MovieChat Forums > Raise the Red LanternĀ (1991) Discussion > The third concubine = bad singer?

The third concubine = bad singer?


God, her voice was a freakin annoyance!!!

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It's Chinese opera. That's the way it's supposed to sound.

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Asian music uses what they call the pentatonic scale (mostly the black keys on the piano). It's not the traditional western musical scale we are used to hearing. That's why it can sound strange to some people. Personally, I think it's beautiful.

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I kinda liked it although it's a bit exotic to my ear :)

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I totally loved the music in this movie including her singing. It is different than we are use to in the west but it was in my opinion excellent.

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Lol believe me, I am still not used to hearing them. My grandma plays them all the time when I was over at her place. I don't hate them but I don't care for them :) so you're definitely not the only one. It kind of reminds me of European opera though (very high pitched and everything). and I would agree with the other poster, stay away (FAR away) from Farewell, cuz that movie has much much more of this kind of singing. The movie itself was, I think, not as good as RTRL.

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the other comments are correct in stating that it sounds the way chinese opera is supposed to sound, but if it bothers you, stay far far away from the film Farewell My Concubine aka Ba wang bie ji. just a suggestion, since that film is all about chinese opera.

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Thank you so much for that warning, I'll be sure to skip that film now.



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God, her voice was a freakin annoyance!!!
Maybe for you, but not for me: I liked it very much.

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[deleted]

It grew on me, at first I was like ah, then as I heard more I really began to like her singing

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>>God, her voice was a freakin annoyance!!!<< She'd probably say the same thing about your voice. It's called a different aesthetic.

Nadine :)

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I realize that the music is from a different culture than I am blah blah blah, but I really didn't like it either. To high pitched for me!

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"In ancient times, Peking Opera was performed mostly on stage in the open air, teahouses or temple courtyards. Since the orchestra played loudly, the performers developed a piercing style of song that could be heard by everyone."
I've also heard that the piercing high pitched quality had its origins in formalized shouts to scare away evil spirits.
Can sympathise. A little goes a long way for me too.

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It's an acquired taste, I think. I rather like it; it's grown on me since the first time I heard it, when I thought it sounded like someone treading on a bag full of cats.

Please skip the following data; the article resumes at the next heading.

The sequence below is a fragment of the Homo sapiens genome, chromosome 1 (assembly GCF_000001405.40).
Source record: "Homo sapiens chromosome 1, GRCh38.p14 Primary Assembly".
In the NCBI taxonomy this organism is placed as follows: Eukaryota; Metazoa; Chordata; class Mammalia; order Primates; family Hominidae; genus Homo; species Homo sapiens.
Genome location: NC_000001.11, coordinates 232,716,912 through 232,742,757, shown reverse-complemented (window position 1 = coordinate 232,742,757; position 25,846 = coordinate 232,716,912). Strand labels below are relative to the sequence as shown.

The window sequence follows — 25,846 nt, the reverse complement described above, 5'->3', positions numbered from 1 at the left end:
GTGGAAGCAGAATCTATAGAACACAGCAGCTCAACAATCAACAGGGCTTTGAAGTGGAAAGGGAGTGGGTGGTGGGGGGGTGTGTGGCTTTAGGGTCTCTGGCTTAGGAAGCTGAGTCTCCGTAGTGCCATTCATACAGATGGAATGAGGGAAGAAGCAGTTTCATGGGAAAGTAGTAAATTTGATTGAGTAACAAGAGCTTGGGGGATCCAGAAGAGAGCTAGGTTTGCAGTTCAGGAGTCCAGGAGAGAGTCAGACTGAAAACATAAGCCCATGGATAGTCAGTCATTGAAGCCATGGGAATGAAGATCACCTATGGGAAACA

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"It's an acquired taste, I think. I rather like it; it's grown on me since the first time I heard it, when I thought it sounded like someone treading on a bag full of cats."


Hee!

I actually watched a whole Asian movie on t.v. the other day with no subtitles, and I enjoyed it! It was funny, although I'm not sure that it was intentionally so...

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Lol, I always thought she sounded like a cat dying. But, that's how Chinese opera is supposed to sound, I guess.

Atonement for Best Picture 2007

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I think that she was a bad singer. That's why she was a concubine. If she was good,then she would get showered with gifts,and have a "Sugar Daddy". The fact that she was a concubine reflects her succes as a Opera singer. Witness "Farewell My Concubine",that guy got all kinds of stuff from his fans and "Admirerers". As for being a kept kept woman,They're usually at beck and call. That was her only way to live in relative comfort for the rest of her life. And being the concubine of an important man did bring a sort of social status too.

I Kill Kids!

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I agree that she was not a good singer. I found Chinese singing strange at first but after a while I became accustomed to it and now appreciate it. She was likely somone who realised that she wasn't going to make it to the big time and had better find a rich husband while she could before the parts became fewer and fewer. Rather like the aspiring film starlet who gets a couple of minor roles then is never heard of again.

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I don't agree; I think she was a lovely singer. Comparing her to the characters in Farewell My Concubine is a bit unfair when you consider the ageism women face in most countries, particularly in China. Dr. Gao says Meishan was "famous" for singing a particular opera, and we can't be sure if that's true or if he was just flattering her. While it's possible she wasn't a particularly famous singer, and she therefore gave up her career, it's also possible that she hit her late 20s and was therefore labeled "too old" to be a stage diva.


You're a sexual Disneyland.

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